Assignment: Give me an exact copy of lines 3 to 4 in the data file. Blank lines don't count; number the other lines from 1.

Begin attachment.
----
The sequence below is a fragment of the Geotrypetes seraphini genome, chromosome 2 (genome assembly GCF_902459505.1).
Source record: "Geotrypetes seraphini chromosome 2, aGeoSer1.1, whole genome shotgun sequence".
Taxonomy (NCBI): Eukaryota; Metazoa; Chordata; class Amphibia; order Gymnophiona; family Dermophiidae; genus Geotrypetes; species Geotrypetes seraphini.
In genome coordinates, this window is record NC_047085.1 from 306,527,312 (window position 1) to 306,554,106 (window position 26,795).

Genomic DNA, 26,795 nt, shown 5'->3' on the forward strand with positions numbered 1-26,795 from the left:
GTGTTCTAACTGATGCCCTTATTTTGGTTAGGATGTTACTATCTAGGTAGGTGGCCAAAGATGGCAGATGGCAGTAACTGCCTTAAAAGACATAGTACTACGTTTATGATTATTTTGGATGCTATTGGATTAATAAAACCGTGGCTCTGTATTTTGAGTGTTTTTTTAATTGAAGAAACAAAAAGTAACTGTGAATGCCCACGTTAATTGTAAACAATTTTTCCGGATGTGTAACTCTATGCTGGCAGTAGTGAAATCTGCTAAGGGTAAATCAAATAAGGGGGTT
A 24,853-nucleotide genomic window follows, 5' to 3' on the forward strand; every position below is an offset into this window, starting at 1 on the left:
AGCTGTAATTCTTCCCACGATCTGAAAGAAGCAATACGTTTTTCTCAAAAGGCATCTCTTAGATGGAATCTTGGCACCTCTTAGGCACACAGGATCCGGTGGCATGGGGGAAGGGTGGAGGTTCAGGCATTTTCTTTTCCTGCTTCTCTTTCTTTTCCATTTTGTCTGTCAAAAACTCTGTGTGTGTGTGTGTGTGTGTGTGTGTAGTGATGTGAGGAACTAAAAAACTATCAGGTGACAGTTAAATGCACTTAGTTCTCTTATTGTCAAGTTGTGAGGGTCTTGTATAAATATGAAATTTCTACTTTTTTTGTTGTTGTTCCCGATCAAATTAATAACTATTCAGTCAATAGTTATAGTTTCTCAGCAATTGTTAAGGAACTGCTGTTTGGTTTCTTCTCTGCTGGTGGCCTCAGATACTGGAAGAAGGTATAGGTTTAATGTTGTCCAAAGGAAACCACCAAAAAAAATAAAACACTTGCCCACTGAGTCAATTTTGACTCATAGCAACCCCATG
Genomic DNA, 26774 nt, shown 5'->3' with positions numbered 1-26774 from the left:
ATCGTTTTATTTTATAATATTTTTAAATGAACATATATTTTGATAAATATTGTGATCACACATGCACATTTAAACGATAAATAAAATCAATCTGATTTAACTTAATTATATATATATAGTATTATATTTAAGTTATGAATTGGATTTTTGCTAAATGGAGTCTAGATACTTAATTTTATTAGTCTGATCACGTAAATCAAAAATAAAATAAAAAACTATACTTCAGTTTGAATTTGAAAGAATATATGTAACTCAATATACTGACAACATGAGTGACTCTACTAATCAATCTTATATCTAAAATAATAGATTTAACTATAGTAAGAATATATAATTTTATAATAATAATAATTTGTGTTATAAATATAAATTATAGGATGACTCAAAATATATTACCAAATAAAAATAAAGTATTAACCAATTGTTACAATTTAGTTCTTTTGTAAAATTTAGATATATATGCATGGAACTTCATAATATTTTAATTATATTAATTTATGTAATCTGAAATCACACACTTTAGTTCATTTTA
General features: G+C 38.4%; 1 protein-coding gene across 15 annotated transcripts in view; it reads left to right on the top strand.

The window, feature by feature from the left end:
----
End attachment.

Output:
Taxonomy (NCBI): Eukaryota; Metazoa; Chordata; class Amphibia; order Gymnophiona; family Dermophiidae; genus Geotrypetes; species Geotrypetes seraphini.
In genome coordinates, this window is record NC_047085.1 from 306,527,312 (window position 1) to 306,554,106 (window position 26,795).